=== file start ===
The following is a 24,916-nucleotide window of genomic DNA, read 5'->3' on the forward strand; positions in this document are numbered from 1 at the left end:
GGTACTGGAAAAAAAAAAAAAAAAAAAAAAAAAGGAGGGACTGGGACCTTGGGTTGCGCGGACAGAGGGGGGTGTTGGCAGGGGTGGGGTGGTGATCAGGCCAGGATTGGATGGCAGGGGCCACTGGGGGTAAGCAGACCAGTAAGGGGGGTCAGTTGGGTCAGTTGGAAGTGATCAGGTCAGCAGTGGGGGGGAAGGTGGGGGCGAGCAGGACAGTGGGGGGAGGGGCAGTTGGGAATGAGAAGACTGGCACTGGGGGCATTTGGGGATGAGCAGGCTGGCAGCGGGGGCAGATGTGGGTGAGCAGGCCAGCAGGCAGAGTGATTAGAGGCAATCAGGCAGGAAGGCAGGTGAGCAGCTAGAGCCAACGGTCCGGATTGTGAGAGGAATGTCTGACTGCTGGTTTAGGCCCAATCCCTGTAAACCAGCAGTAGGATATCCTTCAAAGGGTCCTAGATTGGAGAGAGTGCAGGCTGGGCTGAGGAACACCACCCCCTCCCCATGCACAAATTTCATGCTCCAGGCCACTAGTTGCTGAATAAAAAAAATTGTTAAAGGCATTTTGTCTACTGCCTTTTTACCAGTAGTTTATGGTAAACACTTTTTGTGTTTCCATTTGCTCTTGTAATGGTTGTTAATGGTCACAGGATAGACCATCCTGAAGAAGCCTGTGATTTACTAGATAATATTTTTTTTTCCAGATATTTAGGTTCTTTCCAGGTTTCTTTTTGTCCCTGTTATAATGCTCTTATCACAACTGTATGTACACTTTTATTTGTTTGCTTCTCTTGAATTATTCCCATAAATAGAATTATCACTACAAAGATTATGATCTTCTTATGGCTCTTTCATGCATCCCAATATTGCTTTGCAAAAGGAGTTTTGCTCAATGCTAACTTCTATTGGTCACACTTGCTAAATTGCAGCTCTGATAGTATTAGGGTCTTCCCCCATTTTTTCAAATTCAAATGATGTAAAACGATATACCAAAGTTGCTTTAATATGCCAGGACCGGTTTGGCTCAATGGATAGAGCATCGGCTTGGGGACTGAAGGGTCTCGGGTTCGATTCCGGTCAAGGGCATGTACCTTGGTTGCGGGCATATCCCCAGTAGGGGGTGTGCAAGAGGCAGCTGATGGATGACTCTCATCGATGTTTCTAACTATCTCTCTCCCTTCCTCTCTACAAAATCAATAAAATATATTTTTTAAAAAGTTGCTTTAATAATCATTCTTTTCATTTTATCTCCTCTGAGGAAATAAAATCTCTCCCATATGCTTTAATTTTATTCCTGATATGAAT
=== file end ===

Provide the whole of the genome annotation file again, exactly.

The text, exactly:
The following is a 24,916-nucleotide window of genomic DNA, read 5'->3' on the forward strand; positions in this document are numbered from 1 at the left end:
GGTACTGGAAAAAAAAAAAAAAAAAAAAAAAAAGGAGGGACTGGGACCTTGGGTTGCGCGGACAGAGGGGGGTGTTGGCAGGGGTGGGGTGGTGATCAGGCCAGGATTGGATGGCAGGGGCCACTGGGGGTAAGCAGACCAGTAAGGGGGGTCAGTTGGGTCAGTTGGAAGTGATCAGGTCAGCAGTGGGGGGGAAGGTGGGGGCGAGCAGGACAGTGGGGGGAGGGGCAGTTGGGAATGAGAAGACTGGCACTGGGGGCATTTGGGGATGAGCAGGCTGGCAGCGGGGGCAGATGTGGGTGAGCAGGCCAGCAGGCAGAGTGATTAGAGGCAATCAGGCAGGAAGGCAGGTGAGCAGCTAGAGCCAACGGTCCGGATTGTGAGAGGAATGTCTGACTGCTGGTTTAGGCCCAATCCCTGTAAACCAGCAGTAGGATATCCTTCAAAGGGTCCTAGATTGGAGAGAGTGCAGGCTGGGCTGAGGAACACCACCCCCTCCCCATGCACAAATTTCATGCTCCAGGCCACTAGTTGCTGAATAAAAAAAATTGTTAAAGGCATTTTGTCTACTGCCTTTTTACCAGTAGTTTATGGTAAACACTTTTTGTGTTTCCATTTGCTCTTGTAATGGTTGTTAATGGTCACAGGATAGACCATCCTGAAGAAGCCTGTGATTTACTAGATAATATTTTTTTTTCCAGATATTTAGGTTCTTTCCAGGTTTCTTTTTGTCCCTGTTATAATGCTCTTATCACAACTGTATGTACACTTTTATTTGTTTGCTTCTCTTGAATTATTCCCATAAATAGAATTATCACTACAAAGATTATGATCTTCTTATGGCTCTTTCATGCATCCCAATATTGCTTTGCAAAAGGAGTTTTGCTCAATGCTAACTTCTATTGGTCACACTTGCTAAATTGCAGCTCTGATAGTATTAGGGTCTTCCCCCATTTTTTCAAATTCAAATGATGTAAAACGATATACCAAAGTTGCTTTAATATGCCAGGACCGGTTTGGCTCAATGGATAGAGCATCGGCTTGGGGACTGAAGGGTCTCGGGTTCGATTCCGGTCAAGGGCATGTACCTTGGTTGCGGGCATATCCCCAGTAGGGGGTGTGCAAGAGGCAGCTGATGGATGACTCTCATCGATGTTTCTAACTATCTCTCTCCCTTCCTCTCTACAAAATCAATAAAATATATTTTTTAAAAAGTTGCTTTAATAATCATTCTTTTCATTTTATCTCCTCTGAGGAAATAAAATCTCTCCCATATGCTTTAATTTTATTCCTGATATGAAT